Ancient folklore calls fennel the herb of snakes as snakes rub against it to sharpen their eyesight. Still, this herb was also known to heal the bites of snakes in ancient times. Myth also has it that Prometheus used a fennel stalk as the torch when he stole fire from the gods and brought it to earth.
Still, fennel has many redeeming qualities including helping in the digestion of poor quality meat and fish. Puritans used to refer to fennel seeds as “meeting seeds” since it was popular to chew them at church services.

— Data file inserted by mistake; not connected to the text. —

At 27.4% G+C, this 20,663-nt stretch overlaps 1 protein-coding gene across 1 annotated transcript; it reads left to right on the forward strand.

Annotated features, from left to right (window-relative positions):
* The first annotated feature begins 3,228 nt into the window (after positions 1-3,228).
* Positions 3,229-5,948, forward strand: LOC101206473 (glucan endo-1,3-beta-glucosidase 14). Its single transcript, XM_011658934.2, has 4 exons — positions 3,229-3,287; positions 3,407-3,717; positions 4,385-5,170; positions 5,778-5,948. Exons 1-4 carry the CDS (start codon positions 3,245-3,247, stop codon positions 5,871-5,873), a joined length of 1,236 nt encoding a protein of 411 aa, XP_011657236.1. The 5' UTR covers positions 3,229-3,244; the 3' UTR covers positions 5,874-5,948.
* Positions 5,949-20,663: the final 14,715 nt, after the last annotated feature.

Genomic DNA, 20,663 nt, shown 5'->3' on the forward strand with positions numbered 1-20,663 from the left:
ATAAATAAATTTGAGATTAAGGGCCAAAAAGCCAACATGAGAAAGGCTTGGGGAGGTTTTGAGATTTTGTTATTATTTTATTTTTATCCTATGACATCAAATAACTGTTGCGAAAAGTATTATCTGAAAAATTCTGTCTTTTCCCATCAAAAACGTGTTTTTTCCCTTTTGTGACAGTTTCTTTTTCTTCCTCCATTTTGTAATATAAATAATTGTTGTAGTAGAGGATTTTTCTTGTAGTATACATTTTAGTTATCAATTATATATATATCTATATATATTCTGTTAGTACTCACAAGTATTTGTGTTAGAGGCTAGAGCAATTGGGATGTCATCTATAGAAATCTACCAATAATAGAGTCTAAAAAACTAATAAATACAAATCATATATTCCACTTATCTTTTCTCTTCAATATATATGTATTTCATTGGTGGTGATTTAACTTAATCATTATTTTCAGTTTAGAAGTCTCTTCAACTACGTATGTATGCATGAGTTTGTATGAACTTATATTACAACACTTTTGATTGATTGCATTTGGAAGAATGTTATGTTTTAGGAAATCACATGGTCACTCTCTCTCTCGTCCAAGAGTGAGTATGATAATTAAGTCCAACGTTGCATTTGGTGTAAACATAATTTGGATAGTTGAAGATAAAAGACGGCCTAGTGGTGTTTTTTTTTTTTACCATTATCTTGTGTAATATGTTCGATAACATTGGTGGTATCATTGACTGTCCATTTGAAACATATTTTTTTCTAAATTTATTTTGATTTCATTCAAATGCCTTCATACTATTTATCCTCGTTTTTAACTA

Fennel has a flavor like licorice but is sweeter and lighter. It is an annual but known as a perennial in temperate climates. Fennel is closely related to dill, which is given away by its blue-green, feathery foliage. It grows 6 to 8 feet tall and produces tiny yellow flowers in a flat umbrella shape. It has thick, glossy stems and ribbed seeds.
Fennel is a hardy herb that does well in the southern states since it prefers warm weather and is drought-resistant, so given proper care, fennel will reach peak performance. It needs lots of food and water – and a soil with good drainage is a must.